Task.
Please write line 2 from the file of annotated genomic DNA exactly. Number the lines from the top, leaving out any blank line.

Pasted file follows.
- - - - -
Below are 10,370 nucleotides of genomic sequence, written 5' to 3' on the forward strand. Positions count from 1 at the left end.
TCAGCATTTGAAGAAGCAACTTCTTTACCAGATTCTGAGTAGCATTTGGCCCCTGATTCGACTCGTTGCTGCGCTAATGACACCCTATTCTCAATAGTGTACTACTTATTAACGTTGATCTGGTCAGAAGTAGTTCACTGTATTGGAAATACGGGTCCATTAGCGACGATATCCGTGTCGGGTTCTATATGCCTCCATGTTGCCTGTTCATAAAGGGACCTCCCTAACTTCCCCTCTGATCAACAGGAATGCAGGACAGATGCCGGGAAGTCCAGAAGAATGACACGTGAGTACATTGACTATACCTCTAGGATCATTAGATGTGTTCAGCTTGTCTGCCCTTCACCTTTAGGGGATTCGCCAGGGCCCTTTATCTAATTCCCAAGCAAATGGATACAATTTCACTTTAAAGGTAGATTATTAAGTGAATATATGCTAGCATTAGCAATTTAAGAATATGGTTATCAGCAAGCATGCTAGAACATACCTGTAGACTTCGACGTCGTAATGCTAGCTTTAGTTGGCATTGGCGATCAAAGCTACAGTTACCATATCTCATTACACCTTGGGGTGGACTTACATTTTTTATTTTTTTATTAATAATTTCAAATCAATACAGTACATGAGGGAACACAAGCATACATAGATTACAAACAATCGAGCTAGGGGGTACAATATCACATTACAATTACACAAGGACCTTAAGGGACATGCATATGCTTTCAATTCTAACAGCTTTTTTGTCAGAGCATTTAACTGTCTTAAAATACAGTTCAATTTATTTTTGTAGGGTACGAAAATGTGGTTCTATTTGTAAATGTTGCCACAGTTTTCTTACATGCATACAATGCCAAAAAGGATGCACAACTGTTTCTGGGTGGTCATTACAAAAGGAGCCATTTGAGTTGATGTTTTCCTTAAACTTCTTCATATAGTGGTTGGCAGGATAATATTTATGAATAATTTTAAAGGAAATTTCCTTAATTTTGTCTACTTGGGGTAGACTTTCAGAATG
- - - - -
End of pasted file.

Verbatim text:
TCAGCATTTGAAGAAGCAACTTCTTTACCAGATTCTGAGTAGCATTTGGCCCCTGATTCGACTCGTTGCTGCGCTAATGACACCCTATTCTCAATAGTGTACTACTTATTAACGTTGATCTGGTCAGAAGTAGTTCACTGTATTGGAAATACGGGTCCATTAGCGACGATATCCGTGTCGGGTTCTATATGCCTCCATGTTGCCTGTTCATAAAGGGACCTCCCTAACTTCCCCTCTGATCAACAGGAATGCAGGACAGATGCCGGGAAGTCCAGAAGAATGACACGTGAGTACATTGACTATACCTCTAGGATCATTAGATGTGTTCAGCTTGTCTGCCCTTCACCTTTAGGGGATTCGCCAGGGCCCTTTATCTAATTCCCAAGCAAATGGATACAATTTCACTTTAAAGGTAGATTATTAAGTGAATATATGCTAGCATTAGCAATTTAAGAATATGGTTATCAGCAAGCATGCTAGAACATACCTGTAGACTTCGACGTCGTAATGCTAGCTTTAGTTGGCATTGGCGATCAAAGCTACAGTTACCATATCTCATTACACCTTGGGGTGGACTTACATTTTTTATTTTTTTATTAATAATTTCAAATCAATACAGTACATGAGGGAACACAAGCATACATAGATTACAAACAATCGAGCTAGGGGGTACAATATCACATTACAATTACACAAGGACCTTAAGGGACATGCATATGCTTTCAATTCTAACAGCTTTTTTGTCAGAGCATTTAACTGTCTTAAAATACAGTTCAATTTATTTTTGTAGGGTACGAAAATGTGGTTCTATTTGTAAATGTTGCCACAGTTTTCTTACATGCATACAATGCCAAAAAGGATGCACAACTGTTTCTGGGTGGTCATTACAAAAGGAGCCATTTGAGTTGATGTTTTCCTTAAACTTCTTCATATAGTGGTTGGCAGGATAATATTTATGAATAATTTTAAAGGAAATTTCCTTAATTTTGTCTACTTGGGGTAGACTTTCAGAATG